‘The Big Meet’: How to introduce your dog to a new baby

introduce your dog to a new baby
Maggie Davies

With July to October the most popular months to have a baby, it might be that you’re expecting a new arrival very soon. But introducing a new baby to pets can be pretty daunting – especially with dogs.

There’s a lot to consider to ensure a canine is fully ready for a new screaming new-born – and all the other sensory experiences that come with them.

As a result, dog expert John Smith has provided some top tips to ensure the transition goes as smoothly as possible.

Preparing your pet in advance

Routines are thrown upside down when a new baby arrives – and this is likely to be the case for your dog, too. So getting your pooch ready for this in advance is essential.

‘Dogs tend to like a routine as it helps them to feel secure, so the best way to prevent them from feeling unsettled is by preparing them well in advance,’ says John.

Introduce new smells and objects

A new arrival brings all kinds of new smells. Plus, houses are packed with random baby objects that pets will have to get used to.

‘Your dog will have plenty of things to get used to before the arrival, including smells and sights. Start by introducing smells around the house, including shampoos, baby milk and baby powder – give your dog time to suss it all out,’ explains John.

Then, once your dog is fully familiar with the smells, it’s time to put the bigger items in place – like changing mats, highchairs, pushchairs, and cots. These should all slowly be introduced in the months and weeks leading up to the due date.

John adds: ‘Make sure your dog is allowed to approach and smell the new items as they wish, and each time they are gentle with the objectives, reward them – this will help to build up a positive association with being gentle.’

Slowly increase the volume on sounds

Crying is likely to feature a lot in your house when a new-born is around – but you can prepare a dog for this before it happens.

‘Playing recordings of a baby crying is one way to get your dog used to the new noises around the house, just remember that dogs are a lot more sensitive to sounds than we are, so it’s important you start off quiet with this one,’ John continues.

‘As the birth draws closer and your dog gets used to it, slowly increase the volume and duration (after all, it will help you get used to the sounds too).’

Establish ‘out of bounds’ areas

Depending on the nature of your dog, you may want to create ‘no-go’ zones.

‘For example, are they likely to get jealous when visitors come over to see the baby? If the answer to that question is yes, you may need to restrict your dog’s access to some areas in your home – which for some pups might come as a huge shock after having free reign of the whole house,’ John says.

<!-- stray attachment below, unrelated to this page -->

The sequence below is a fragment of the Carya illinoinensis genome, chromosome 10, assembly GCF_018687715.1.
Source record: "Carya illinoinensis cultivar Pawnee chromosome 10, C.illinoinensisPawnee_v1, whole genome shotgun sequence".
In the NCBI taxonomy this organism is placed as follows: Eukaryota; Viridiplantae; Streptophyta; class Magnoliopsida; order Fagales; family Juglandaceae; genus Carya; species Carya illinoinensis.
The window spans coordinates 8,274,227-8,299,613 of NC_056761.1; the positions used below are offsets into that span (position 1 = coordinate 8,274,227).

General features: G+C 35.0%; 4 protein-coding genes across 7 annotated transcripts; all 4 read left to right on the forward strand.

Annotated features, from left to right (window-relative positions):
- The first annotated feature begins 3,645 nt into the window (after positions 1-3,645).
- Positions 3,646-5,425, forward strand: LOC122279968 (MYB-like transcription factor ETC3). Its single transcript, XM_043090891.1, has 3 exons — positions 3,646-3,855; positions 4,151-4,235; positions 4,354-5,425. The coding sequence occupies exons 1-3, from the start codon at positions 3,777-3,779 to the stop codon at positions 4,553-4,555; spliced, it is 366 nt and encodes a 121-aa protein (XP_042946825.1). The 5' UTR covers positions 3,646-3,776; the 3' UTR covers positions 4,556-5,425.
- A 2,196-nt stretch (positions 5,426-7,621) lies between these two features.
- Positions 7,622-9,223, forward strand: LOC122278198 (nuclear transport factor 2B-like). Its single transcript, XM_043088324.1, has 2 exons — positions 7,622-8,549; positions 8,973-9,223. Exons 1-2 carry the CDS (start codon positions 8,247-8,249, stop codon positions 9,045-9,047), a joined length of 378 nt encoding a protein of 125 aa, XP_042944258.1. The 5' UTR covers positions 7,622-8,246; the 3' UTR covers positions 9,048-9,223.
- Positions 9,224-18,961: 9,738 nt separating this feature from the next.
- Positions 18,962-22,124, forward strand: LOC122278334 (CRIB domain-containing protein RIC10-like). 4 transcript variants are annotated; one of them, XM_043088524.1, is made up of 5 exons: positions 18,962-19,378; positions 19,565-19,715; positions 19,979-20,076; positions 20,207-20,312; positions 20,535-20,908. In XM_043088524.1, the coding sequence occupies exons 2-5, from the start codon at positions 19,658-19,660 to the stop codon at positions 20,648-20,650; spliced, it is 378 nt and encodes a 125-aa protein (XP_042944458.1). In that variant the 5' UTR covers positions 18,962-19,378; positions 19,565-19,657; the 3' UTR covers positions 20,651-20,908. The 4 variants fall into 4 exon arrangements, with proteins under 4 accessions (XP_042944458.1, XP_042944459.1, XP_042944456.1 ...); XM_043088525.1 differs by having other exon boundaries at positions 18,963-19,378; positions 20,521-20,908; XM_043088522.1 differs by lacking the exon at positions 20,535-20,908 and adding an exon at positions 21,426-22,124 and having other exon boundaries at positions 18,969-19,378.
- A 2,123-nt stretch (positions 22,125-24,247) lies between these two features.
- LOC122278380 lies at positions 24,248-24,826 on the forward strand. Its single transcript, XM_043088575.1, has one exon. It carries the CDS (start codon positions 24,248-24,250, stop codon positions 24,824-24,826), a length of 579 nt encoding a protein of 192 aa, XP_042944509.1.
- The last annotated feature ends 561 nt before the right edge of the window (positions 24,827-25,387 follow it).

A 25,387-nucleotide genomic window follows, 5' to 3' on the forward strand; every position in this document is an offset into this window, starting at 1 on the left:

Encourage calm behaviour

New babies tend to get a lot of fuss – so your dog may not get the same amount of attention as they did before.

‘The good news is, you don’t need to physically interact with your dog to give them attention, just talk to them and reward them for settling,’ John adds.

‘You could practice this by carrying and interacting with a doll so your dog can see you holding and talking to a baby – each time they are calm, reward them, and each time they jump on you, don’t.

‘They’ll soon learn to keep their paws on the ground.’

John’s tips for ‘the big meet’:

John explains that, when it comes to your dog and baby meeting for the first time, calmness is key.

He adds: ‘Introduce changes gradually, that way there will be no big surprises in store for your pup, and they’ll remain as happy as they were before.’

Here are his tips below:

  1. ‘If you’re mum, go in and greet your dog alone while your partner waits outside with the baby. If you’ve been away at the hospital for a few days, they’ll be excited to see you.
  2. ‘In a room that your dog isn’t territorial about (i.e. where they eat or sleep) and once your dog is calm, your partner should bring the baby in. Be gentle and show your dog their new brother/sister, let them sniff but not get too close to the baby.
  3. ‘Stay in the room together for a little while and continue to encourage calm behaviour. If your dog starts acting up, take your baby to another room while they calm down.
  4. ‘Remember to always supervise, at no point should your dog and baby be left alone together, as even though you know your dog better than anyone, it’s always better to be safe than sorry when it comes to the health and safety of your baby.’
(Article source: Metro)

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